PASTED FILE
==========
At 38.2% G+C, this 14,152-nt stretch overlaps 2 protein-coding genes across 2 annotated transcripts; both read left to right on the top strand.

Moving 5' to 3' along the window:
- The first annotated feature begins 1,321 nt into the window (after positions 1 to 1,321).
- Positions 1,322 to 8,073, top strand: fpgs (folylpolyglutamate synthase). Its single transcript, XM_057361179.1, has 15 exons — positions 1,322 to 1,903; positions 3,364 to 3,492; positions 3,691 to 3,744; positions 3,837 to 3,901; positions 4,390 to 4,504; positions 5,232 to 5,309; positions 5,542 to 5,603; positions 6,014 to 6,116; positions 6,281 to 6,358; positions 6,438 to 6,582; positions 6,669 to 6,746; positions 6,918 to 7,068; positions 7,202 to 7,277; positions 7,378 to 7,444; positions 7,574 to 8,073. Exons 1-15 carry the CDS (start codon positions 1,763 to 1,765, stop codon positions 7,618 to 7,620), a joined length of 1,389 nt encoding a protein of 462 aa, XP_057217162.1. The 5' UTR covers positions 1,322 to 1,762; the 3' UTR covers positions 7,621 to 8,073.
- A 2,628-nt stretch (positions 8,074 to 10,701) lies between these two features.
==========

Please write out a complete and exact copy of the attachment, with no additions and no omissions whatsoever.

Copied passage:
At 38.2% G+C, this 14,152-nt stretch overlaps 2 protein-coding genes across 2 annotated transcripts; both read left to right on the top strand.

Moving 5' to 3' along the window:
- The first annotated feature begins 1,321 nt into the window (after positions 1 to 1,321).
- Positions 1,322 to 8,073, top strand: fpgs (folylpolyglutamate synthase). Its single transcript, XM_057361179.1, has 15 exons — positions 1,322 to 1,903; positions 3,364 to 3,492; positions 3,691 to 3,744; positions 3,837 to 3,901; positions 4,390 to 4,504; positions 5,232 to 5,309; positions 5,542 to 5,603; positions 6,014 to 6,116; positions 6,281 to 6,358; positions 6,438 to 6,582; positions 6,669 to 6,746; positions 6,918 to 7,068; positions 7,202 to 7,277; positions 7,378 to 7,444; positions 7,574 to 8,073. Exons 1-15 carry the CDS (start codon positions 1,763 to 1,765, stop codon positions 7,618 to 7,620), a joined length of 1,389 nt encoding a protein of 462 aa, XP_057217162.1. The 5' UTR covers positions 1,322 to 1,762; the 3' UTR covers positions 7,621 to 8,073.
- A 2,628-nt stretch (positions 8,074 to 10,701) lies between these two features.